We are designed by evolution to be titillated by erotic novelty, males and females.Given that evolutionary design, it’s completely predictable that 10 years of the same thing,whether it’s the same music or the same food or the same sex partner, is going tolead to resentment, discomfort, whatever. It\’92s going to lead to a diminishment ofpassion, certainly. So we start with that
and then we add to that the notion that we’retaught that that shouldn’t happen, that if it does happen there’s something wrongwith you or something wrong with your relationship.\’a0 And so people aren’t expecting that tohappen, and so they interpret that diminishment of passion as a failure. The point that we’re trying to get across in the book is that it’s not your fault. It’s not your partner’s fault. It’s the fault of the clash between the sort ofanimal we are and the sort of society we’ve designed. And as long as there’s thatconflict between our biology and our societies,
there are going to be these problems. So a harm reduction approach might make a lot more sense than this sort of absolutistapproach that a lot of people take where any infidelity, any, you know, my husband looksat porn, that means he doesn’t love me anymore. I mean, these sorts of responsesto very natural behaviors cause a lot more problems than they solve, I think. I think if marriage is going to survive as an institution, it’s going to certainlyhave to continue adapting to the realities of human nature as opposed to trying to shoehornhuman nature into some predetermined shape.
The point of marriage is that you want toget old with someone. You want to share your life with someone. Maybe you wantto raise children with someone. You want to have a certain stability and trust thatyou couldn’t possibly get with shortterm relationships. That’s the point ofmarriage. And by imposing this expectation of sexual exclusivity for 40, 50, 60 years,we’re cutting ourselves off from those really important things for something that’sessentially trivial. Sex really isn’t really that important. It’s not thatbig a deal. And by making it such a big deal, we sabotage things that really are important,these primary relationships.\’a0 We have children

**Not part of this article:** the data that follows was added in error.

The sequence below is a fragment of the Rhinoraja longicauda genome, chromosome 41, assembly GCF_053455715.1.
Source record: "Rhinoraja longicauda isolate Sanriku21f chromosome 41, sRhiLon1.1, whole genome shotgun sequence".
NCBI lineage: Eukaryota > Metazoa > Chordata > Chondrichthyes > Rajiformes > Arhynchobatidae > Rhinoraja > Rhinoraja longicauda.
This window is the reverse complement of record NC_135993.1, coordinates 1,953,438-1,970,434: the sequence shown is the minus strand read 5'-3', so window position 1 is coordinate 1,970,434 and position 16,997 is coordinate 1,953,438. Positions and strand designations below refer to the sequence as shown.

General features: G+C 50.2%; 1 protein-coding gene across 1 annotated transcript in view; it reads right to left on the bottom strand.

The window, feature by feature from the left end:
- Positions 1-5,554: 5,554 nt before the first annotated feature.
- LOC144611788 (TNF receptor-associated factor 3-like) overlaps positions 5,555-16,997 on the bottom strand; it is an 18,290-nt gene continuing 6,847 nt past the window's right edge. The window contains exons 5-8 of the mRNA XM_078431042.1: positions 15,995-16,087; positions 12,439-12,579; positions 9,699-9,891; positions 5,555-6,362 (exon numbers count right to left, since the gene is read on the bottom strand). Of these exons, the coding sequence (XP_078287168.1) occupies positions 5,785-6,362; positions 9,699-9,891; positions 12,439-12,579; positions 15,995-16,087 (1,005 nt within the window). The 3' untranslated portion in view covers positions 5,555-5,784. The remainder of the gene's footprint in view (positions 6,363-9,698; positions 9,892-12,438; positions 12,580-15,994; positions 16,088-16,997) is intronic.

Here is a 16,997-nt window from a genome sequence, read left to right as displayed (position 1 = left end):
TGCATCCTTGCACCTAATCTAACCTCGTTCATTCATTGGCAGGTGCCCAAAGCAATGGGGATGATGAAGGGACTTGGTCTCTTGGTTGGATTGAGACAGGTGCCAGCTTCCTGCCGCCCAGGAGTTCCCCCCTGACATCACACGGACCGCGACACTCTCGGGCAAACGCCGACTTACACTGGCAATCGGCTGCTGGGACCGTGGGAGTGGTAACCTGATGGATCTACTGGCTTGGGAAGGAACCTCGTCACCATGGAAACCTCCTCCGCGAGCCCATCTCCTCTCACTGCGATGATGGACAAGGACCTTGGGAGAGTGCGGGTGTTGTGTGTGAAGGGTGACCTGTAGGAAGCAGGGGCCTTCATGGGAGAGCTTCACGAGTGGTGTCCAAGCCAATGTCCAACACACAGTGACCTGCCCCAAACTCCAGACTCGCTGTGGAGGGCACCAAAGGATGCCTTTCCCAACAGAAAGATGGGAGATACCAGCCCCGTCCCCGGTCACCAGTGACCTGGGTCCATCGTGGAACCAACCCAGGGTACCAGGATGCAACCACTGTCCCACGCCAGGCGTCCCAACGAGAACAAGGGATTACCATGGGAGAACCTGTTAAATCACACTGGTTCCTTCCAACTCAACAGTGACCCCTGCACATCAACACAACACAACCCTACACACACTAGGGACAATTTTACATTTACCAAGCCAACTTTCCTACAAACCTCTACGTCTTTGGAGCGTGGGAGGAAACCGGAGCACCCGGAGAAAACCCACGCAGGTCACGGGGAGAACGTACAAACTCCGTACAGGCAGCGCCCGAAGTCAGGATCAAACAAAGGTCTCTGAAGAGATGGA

going through divorces, victimized by thepsychological trauma of divorce, over what? Over what? That mommy or daddy had sexwith someone else? Who cares? The problem is, much like the war on drugs,the problem is that we take this absolutist approach to something that people are alwaysgoing to do. People are always going to smoke marijuana. People are always goingto drink alcohol and coffee and whatever. But we make these arbitrary judgments on what’sacceptable and what isn\’92t, that have nothing to do with the actual harm that anything ofthese things could cause to people. So
we throw people in prison for, you know, growinga marijuana plant on their windowsill. It makes no sense; it causes much more harmthan just letting people do what they want to do. And really, whose business is it if a coupledecides that they’re going to, you know, allow a little casual sexual behavior on theside, especially if, as Dan Savage argues, and I agree, it takes the pressure off therelationship. If the door’s open a little bit, you don’t feel trapped. It doesn’t mean the door has to be swung wide open, but, you know, the fact that it’sopen a little bit doesn’t mean that the